Timing Is Everything

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I’m in between books right now and it’s agonizing. I finished the new Thea Harrison novella, Dragos Goes to Washington (sublime), and the next installment of Rose Montague’s Norma Jean's School of Witchery (fun). And then …  the purgatory of no books to read.  I've written about this malady before once or twice, and it just doesn't get any easier. If fact, if anything, the whole experience gets more frightening and depressing each time. Frightening because I've read that many more books and I’m afraid I'm about to run out, and depressing because if I ever do exhaust the universe of good, fun, compelling paranormal fantasy, what will become of me? I'll be forced to fall back on my previously preferred genres:  mysteries; police procedurals; and international intrigue. But because I spent so many years ploughing through those categories, I feel like those wells are dry too. I've got to stop going down this rabbit hole before I become utterly despondent. If you have any suggestions, for God's sake, please pass them along. 

There is a faint light at the end of the tunnel, however. In desperation, I revisited a book I'd read, or started to read, in the past. I remember buying and beginning it. I also remember that it just couldn't hold my attention at the time. But I visited the usual suspects in my reliable book-finder sites like Maryse’s Book Blog and I Love Vampire Novels, and didn't come up with much I hadn't read and re-read. But then an author and her series I had explored and rejected before floated to the top of my consciousness. I did my due diligence, reading reviews and summaries. And I decided to give the series a second shot. I'm glad I did. Because what I "discovered" was something I already knew:  timing is everything.  

The Argeneau Vampire series by Lynsay Sands is on almost all the top ten best vampire series lists. It's always mentioned as being fun and funny, lighthearted and exceptionally entertaining. So I bought the first book in the series, A Quick Bite, and dug in expectantly. Except that at that time, I was disappointed. I remember that I read the same early pages over and over and just couldn't get into it. I tried, I really did. But then I gave up and went on to greener pastures. And now I'm back, getting on the horse that threw me. And, what do you know, there's a reason that's a cliché. It's important to get back in the saddle—lest we miss out on a great experience because of negative, past associations.

Timing is everything. Have you ever had the experience of reading a book that changed your life because you read it at a critical juncture, only to revisit it later and say, "WTF? Was I on something at the time?" (Always a possibility for me during my misspent youth). I felt that way about Atlas Shrugged. I remember going into my Literature Humanities class in college waxing poetic about the brilliance of Ayn Rand and how I had totally drunk the Kool Aid about her philosophy and economic theories. And my professor let me rant a while and then calmly asked, "But why do you think she’s so brilliant?"  So I upped the decibel level of my voice and again engaged in rant mode. To which he replied, "Yes, Anne, I understand what you are saying. Saying it louder doesn't make it persuasive." I felt about as high as an ant with dwarfism.  But I'll never forget the lesson—and now when I make an argument or posit a theory, I back it up till it won't back up any more. I also learned that 19-year-olds can be very passionate and dramatic for no good reason. When I reread the book many years later, I couldn't understand why it affected me so. Yes, it was good and interesting and raised thought-provoking ideas. But it wasn't nearly as profound as I recalled. Timing.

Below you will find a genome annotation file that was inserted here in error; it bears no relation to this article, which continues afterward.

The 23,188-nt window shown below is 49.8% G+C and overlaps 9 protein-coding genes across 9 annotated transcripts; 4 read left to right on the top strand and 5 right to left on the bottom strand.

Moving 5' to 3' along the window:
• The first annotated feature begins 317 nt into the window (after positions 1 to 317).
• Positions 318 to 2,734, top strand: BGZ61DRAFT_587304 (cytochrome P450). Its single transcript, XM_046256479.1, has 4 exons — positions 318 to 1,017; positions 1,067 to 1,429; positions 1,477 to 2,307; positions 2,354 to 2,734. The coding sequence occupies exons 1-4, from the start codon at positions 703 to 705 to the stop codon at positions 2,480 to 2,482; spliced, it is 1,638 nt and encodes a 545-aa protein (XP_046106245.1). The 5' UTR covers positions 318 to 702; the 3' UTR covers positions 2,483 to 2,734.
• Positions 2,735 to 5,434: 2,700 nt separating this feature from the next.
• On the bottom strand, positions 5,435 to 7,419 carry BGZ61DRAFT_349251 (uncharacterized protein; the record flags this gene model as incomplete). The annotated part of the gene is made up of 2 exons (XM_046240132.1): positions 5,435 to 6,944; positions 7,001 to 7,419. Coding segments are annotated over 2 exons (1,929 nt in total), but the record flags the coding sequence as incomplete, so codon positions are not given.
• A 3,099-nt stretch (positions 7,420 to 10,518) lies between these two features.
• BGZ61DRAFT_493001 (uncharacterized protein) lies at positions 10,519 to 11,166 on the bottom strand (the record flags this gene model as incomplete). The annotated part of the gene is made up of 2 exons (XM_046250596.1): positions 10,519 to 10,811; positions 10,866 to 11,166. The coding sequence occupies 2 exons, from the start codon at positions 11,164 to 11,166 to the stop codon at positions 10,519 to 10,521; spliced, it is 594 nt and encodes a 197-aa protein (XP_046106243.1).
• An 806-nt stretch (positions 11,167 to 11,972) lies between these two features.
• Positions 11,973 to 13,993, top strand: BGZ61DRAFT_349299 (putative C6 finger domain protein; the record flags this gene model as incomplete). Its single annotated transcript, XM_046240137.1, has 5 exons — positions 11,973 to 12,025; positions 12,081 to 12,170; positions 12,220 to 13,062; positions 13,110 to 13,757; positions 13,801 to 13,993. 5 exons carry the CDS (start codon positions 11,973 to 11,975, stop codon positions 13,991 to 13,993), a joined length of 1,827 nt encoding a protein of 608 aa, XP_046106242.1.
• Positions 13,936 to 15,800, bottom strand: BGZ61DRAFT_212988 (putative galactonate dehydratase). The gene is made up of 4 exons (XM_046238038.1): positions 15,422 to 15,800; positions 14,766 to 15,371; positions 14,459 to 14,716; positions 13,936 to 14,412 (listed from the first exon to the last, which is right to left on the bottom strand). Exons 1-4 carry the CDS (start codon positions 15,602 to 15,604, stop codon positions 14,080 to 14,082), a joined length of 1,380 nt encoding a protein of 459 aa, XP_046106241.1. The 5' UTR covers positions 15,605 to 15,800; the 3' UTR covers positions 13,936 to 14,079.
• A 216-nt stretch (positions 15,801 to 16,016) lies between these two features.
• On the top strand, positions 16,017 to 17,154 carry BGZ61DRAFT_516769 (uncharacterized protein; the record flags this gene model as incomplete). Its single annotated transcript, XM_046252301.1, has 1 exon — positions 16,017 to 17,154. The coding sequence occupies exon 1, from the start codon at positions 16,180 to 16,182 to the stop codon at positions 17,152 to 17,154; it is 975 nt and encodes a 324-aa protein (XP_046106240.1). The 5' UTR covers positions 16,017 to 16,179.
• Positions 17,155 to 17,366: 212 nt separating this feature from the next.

I read Bright Lights, Big City when it came out in 1984, and wondered how Jay McInerney had crawled into my life and into my head and extracted my thoughts and experiences and put it in a book. "All messed up and no place to go."  That was me, all right. I loved it. I read it three times successively. I recommended it to my friends. But when I went back to re-read it many years later, it left me cold. I wasn't in that place any more and I wasn't that person anymore. So the book didn't speak to me in the same way, thankfully.

When my twin boys were born almost 16 years ago, I read to them compulsively. I was determined that they would love books and learning as much as I did. I read to those children every single day for almost 11 years. And now they don't like to read. Almost killed me. But they are amazing kids and I love them within an inch of their lives. Even though we don't share my obsession with books. But I digress.  My point (I swear there is one) is that having children means we get to rediscover delightful children’s books and enjoy them from an adult perspective.  My burning passion for Dr. Seuss was born from reading him as an adult—to my kids.  I’ve pretty much memorized Oh, the Places You’ll Go, and Did I Ever Tell You How Lucky You Are? is an all-time favorite (and don’t get me started on If I Ran the Circus!). Appreciating these books as a grown-up has opened a new world of thoughts and ideas and a beautiful philosophy of life that I wish to live up to—and that I hope my children will absorb through the osmosis of my reading to them— and which may become manifest when the angst of the teenage years are behind them. I’m still hopeful despite my boys current non-reading ways maybe their ‘book-loving’ time hasn’t arrived yet?

Timing is everything. With books and with life.  As the Tarot teaches us, "As above, so below", I think is also true for the truth and fantasy found in reality and in my beloved fiction: as in books, so in life. I knew this.  But I had forgotten.  Many thanks, Ms. Sands for the reminder – and the series. So happy to remember that timing is everything.